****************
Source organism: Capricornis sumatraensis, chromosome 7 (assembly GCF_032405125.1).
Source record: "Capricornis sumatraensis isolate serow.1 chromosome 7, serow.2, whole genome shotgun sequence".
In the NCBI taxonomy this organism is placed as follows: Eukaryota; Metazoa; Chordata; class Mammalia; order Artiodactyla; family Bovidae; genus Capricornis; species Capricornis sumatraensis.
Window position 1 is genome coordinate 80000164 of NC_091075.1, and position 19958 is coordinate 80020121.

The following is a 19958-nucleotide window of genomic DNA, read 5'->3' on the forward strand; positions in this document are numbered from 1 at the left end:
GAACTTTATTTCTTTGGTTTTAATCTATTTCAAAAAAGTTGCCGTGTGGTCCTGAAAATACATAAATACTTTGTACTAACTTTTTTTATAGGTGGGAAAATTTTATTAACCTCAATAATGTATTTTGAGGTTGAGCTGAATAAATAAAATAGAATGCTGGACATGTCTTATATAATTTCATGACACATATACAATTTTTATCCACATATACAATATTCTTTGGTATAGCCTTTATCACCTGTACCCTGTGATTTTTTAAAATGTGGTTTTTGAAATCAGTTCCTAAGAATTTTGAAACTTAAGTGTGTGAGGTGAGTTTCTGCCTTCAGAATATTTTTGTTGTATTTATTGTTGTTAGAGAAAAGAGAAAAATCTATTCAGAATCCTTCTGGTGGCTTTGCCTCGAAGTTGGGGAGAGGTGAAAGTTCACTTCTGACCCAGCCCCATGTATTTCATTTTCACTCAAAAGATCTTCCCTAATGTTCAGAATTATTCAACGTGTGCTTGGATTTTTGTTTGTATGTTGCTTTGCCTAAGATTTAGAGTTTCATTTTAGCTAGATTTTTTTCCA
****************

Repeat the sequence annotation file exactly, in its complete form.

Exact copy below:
Source organism: Capricornis sumatraensis, chromosome 7 (assembly GCF_032405125.1).
Source record: "Capricornis sumatraensis isolate serow.1 chromosome 7, serow.2, whole genome shotgun sequence".
In the NCBI taxonomy this organism is placed as follows: Eukaryota; Metazoa; Chordata; class Mammalia; order Artiodactyla; family Bovidae; genus Capricornis; species Capricornis sumatraensis.
Window position 1 is genome coordinate 80000164 of NC_091075.1, and position 19958 is coordinate 80020121.

The following is a 19958-nucleotide window of genomic DNA, read 5'->3' on the forward strand; positions in this document are numbered from 1 at the left end:
GAACTTTATTTCTTTGGTTTTAATCTATTTCAAAAAAGTTGCCGTGTGGTCCTGAAAATACATAAATACTTTGTACTAACTTTTTTTATAGGTGGGAAAATTTTATTAACCTCAATAATGTATTTTGAGGTTGAGCTGAATAAATAAAATAGAATGCTGGACATGTCTTATATAATTTCATGACACATATACAATTTTTATCCACATATACAATATTCTTTGGTATAGCCTTTATCACCTGTACCCTGTGATTTTTTAAAATGTGGTTTTTGAAATCAGTTCCTAAGAATTTTGAAACTTAAGTGTGTGAGGTGAGTTTCTGCCTTCAGAATATTTTTGTTGTATTTATTGTTGTTAGAGAAAAGAGAAAAATCTATTCAGAATCCTTCTGGTGGCTTTGCCTCGAAGTTGGGGAGAGGTGAAAGTTCACTTCTGACCCAGCCCCATGTATTTCATTTTCACTCAAAAGATCTTCCCTAATGTTCAGAATTATTCAACGTGTGCTTGGATTTTTGTTTGTATGTTGCTTTGCCTAAGATTTAGAGTTTCATTTTAGCTAGATTTTTTTCCA